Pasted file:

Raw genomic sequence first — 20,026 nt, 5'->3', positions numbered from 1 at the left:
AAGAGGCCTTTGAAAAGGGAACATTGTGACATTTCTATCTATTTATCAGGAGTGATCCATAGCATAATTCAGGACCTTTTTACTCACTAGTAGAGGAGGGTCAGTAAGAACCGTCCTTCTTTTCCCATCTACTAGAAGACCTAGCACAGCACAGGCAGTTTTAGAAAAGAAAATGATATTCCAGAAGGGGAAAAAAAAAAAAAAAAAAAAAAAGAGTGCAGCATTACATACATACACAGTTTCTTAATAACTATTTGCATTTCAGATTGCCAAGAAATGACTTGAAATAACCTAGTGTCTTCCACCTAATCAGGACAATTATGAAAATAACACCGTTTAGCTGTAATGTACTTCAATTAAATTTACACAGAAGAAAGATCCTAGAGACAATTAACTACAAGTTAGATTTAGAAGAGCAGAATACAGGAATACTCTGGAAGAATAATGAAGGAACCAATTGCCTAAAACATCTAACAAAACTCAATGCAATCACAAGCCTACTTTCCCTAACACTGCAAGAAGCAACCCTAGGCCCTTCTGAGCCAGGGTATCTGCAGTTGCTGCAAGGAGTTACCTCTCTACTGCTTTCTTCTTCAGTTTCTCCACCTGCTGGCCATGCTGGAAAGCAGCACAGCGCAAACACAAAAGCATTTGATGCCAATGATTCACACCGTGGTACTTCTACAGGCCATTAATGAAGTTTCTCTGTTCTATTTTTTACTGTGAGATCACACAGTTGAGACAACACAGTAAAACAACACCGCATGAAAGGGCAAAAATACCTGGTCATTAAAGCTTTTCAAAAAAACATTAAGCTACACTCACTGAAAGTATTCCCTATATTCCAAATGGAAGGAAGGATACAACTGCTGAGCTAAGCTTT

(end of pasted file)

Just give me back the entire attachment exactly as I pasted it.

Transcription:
Raw genomic sequence first — 20,026 nt, 5'->3', positions numbered from 1 at the left:
AAGAGGCCTTTGAAAAGGGAACATTGTGACATTTCTATCTATTTATCAGGAGTGATCCATAGCATAATTCAGGACCTTTTTACTCACTAGTAGAGGAGGGTCAGTAAGAACCGTCCTTCTTTTCCCATCTACTAGAAGACCTAGCACAGCACAGGCAGTTTTAGAAAAGAAAATGATATTCCAGAAGGGGAAAAAAAAAAAAAAAAAAAAAAAGAGTGCAGCATTACATACATACACAGTTTCTTAATAACTATTTGCATTTCAGATTGCCAAGAAATGACTTGAAATAACCTAGTGTCTTCCACCTAATCAGGACAATTATGAAAATAACACCGTTTAGCTGTAATGTACTTCAATTAAATTTACACAGAAGAAAGATCCTAGAGACAATTAACTACAAGTTAGATTTAGAAGAGCAGAATACAGGAATACTCTGGAAGAATAATGAAGGAACCAATTGCCTAAAACATCTAACAAAACTCAATGCAATCACAAGCCTACTTTCCCTAACACTGCAAGAAGCAACCCTAGGCCCTTCTGAGCCAGGGTATCTGCAGTTGCTGCAAGGAGTTACCTCTCTACTGCTTTCTTCTTCAGTTTCTCCACCTGCTGGCCATGCTGGAAAGCAGCACAGCGCAAACACAAAAGCATTTGATGCCAATGATTCACACCGTGGTACTTCTACAGGCCATTAATGAAGTTTCTCTGTTCTATTTTTTACTGTGAGATCACACAGTTGAGACAACACAGTAAAACAACACCGCATGAAAGGGCAAAAATACCTGGTCATTAAAGCTTTTCAAAAAAACATTAAGCTACACTCACTGAAAGTATTCCCTATATTCCAAATGGAAGGAAGGATACAACTGCTGAGCTAAGCTTT